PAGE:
A 49-year-old Millington, Tenn., man was charged in a federal criminal complaint with sex trafficking young girls from at least three West Tennessee high schools, U.S. Attorney Edward Stanton III said.
Many of the female teen victims are between the ages of 15 and 18 and attend Millington Central and Brighton high schools.
According to a sworn affidavit filed with the complaint, Michael Lilley and another individual would provide alcohol and drugs for the girls, who would hang out at an enclosure in his back yard referred to as the "back house."
FBI Memphis Special Agent A. Todd McCall said Monday afternoon one of the victims told authorities that Lilley would bring men to his home for the purpose of engaging in prostitution with the girls. The men paid $60 or $75 per session with the girls, and Lilley gave the girls approximately $30 per customer.
Another victim told authorities that she had sex with men at Lilley's home, at the homes and trailers of men Lilley set her up to meet, and in a van owned by Lilley while parked in parking lots of various restaurants.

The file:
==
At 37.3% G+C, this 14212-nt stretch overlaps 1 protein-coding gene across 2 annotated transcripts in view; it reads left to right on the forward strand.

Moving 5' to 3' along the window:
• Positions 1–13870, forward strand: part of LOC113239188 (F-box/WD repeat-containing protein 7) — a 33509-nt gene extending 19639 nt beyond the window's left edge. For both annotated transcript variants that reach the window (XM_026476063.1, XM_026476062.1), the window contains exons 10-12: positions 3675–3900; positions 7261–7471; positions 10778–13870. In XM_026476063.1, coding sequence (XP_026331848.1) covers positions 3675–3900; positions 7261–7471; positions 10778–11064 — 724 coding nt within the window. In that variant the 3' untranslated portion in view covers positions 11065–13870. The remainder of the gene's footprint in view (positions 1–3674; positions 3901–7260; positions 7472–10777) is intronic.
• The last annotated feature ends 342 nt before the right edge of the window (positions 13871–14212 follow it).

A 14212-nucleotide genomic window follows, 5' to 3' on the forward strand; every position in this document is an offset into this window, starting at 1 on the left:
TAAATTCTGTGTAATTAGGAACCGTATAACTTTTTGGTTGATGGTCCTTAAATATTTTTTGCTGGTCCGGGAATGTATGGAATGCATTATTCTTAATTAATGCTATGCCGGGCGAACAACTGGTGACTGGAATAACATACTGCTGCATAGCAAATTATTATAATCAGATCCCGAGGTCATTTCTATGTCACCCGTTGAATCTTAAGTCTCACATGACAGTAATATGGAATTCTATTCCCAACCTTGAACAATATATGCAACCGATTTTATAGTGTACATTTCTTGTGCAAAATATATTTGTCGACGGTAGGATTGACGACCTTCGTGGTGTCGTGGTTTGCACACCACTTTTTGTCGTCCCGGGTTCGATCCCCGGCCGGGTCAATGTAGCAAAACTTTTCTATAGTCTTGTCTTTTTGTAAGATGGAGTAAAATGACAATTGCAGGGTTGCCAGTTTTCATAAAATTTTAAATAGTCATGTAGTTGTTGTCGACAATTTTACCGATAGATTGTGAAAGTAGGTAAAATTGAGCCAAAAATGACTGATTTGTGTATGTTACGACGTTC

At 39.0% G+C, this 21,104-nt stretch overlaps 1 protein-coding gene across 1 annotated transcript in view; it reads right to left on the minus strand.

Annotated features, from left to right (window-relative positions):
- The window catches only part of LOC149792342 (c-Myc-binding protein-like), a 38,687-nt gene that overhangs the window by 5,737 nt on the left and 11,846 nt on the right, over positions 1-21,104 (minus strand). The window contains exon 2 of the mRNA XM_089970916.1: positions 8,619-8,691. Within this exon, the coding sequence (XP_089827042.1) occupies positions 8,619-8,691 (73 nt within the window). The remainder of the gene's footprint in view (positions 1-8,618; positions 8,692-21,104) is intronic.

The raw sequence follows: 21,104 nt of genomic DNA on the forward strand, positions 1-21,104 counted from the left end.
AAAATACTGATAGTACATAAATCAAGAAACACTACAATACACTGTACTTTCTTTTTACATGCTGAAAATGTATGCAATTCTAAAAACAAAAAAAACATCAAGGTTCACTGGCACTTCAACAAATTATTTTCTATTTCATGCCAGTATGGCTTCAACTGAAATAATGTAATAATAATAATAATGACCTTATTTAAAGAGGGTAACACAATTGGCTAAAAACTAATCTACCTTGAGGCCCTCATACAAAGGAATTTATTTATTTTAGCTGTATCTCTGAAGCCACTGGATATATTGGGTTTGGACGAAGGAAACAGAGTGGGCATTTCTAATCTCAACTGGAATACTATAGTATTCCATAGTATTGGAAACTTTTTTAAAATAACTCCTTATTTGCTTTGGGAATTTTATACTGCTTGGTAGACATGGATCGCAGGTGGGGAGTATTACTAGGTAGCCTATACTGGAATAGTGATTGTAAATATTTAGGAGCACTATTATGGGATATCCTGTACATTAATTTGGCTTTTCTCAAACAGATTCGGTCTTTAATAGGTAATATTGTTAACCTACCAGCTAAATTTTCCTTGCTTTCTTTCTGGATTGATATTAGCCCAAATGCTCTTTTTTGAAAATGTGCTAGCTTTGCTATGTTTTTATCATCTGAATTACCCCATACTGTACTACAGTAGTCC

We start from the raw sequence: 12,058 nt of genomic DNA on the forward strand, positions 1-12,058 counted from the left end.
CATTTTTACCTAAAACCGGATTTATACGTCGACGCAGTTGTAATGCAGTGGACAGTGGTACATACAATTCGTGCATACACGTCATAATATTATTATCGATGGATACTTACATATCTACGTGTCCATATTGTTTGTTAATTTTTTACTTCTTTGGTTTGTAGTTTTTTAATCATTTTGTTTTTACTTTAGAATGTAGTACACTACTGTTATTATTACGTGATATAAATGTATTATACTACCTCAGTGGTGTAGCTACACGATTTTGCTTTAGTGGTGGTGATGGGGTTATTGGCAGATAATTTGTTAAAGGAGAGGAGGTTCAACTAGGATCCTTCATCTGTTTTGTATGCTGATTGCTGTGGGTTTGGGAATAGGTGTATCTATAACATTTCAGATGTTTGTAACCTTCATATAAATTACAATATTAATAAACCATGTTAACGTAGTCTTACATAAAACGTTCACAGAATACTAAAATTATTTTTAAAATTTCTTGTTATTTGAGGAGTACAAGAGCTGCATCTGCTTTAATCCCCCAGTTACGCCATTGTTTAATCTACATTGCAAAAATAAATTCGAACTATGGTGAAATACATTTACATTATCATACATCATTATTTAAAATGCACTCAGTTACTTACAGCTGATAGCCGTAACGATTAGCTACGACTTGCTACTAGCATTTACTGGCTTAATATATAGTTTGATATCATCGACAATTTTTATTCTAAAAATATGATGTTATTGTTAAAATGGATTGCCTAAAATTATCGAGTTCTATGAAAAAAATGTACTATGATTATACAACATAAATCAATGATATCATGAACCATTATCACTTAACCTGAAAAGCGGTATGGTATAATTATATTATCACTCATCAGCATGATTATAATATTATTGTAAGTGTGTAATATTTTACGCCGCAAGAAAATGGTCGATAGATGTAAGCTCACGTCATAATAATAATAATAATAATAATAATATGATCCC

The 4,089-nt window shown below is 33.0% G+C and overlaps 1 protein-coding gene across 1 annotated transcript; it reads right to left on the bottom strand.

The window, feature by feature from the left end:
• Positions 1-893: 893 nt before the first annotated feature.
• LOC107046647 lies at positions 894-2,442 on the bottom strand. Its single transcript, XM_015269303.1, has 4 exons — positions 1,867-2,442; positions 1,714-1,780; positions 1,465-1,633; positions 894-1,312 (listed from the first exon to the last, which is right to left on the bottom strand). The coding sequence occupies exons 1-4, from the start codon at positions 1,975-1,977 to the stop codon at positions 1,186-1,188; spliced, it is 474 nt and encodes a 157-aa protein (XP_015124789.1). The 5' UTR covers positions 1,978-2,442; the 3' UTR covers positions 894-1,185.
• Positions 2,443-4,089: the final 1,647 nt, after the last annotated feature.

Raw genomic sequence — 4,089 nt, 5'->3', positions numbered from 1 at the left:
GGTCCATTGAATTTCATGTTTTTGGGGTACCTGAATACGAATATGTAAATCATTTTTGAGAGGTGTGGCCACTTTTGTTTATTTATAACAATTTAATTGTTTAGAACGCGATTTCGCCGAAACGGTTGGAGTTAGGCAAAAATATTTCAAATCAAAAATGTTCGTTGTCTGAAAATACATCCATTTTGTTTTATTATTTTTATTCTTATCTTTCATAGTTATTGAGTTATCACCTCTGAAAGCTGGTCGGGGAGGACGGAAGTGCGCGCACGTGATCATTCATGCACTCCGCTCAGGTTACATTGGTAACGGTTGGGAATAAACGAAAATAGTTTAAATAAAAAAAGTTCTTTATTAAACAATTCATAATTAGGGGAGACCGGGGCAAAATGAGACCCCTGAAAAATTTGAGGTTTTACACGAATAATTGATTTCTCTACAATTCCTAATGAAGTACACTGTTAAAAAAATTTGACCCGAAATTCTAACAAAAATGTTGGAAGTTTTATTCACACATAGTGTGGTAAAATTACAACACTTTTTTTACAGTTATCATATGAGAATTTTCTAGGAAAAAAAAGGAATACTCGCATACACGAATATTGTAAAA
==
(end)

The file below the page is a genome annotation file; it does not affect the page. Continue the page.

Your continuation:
The girls were recruited out of various high schools by a minor boy who advised authorities that he had been working for Lilley for six months. He was paid $20 out of every $100 made by the girls.
Officials first became aware of Lilley's actions when one of the girls confided what was going on to the school crisis counselor at one of the high schools. The counselor then reported it to the Shelby County Sheriff's Office.
"The activities alleged in the sworn affidavit, if proven to be true, are reprehensible," said U.S. Attorney Stanton. "This office remains committed to working with our law enforcement partners to prosecute and bring to justice anyone who exploits children for profit."
Lilley is scheduled for a detention hearing Sept. 12. If convicted he faces a minimum of 10 years in prison and a maximum of up to life in prison on each charge.
This case was brought as part of Project Safe Childhood (PSC), a nationwide initiative of the Department of Justice to combat the growing epidemic of child sexual exploitation and abuse.
Led by the United States Attorneys' Offices and the Criminal Division's Child Exploitation and Obscenity Section, PSC marshals federal, state, and local resources to locate, apprehend, and prosecute individuals who sexually exploit children, and to identify and rescue victims.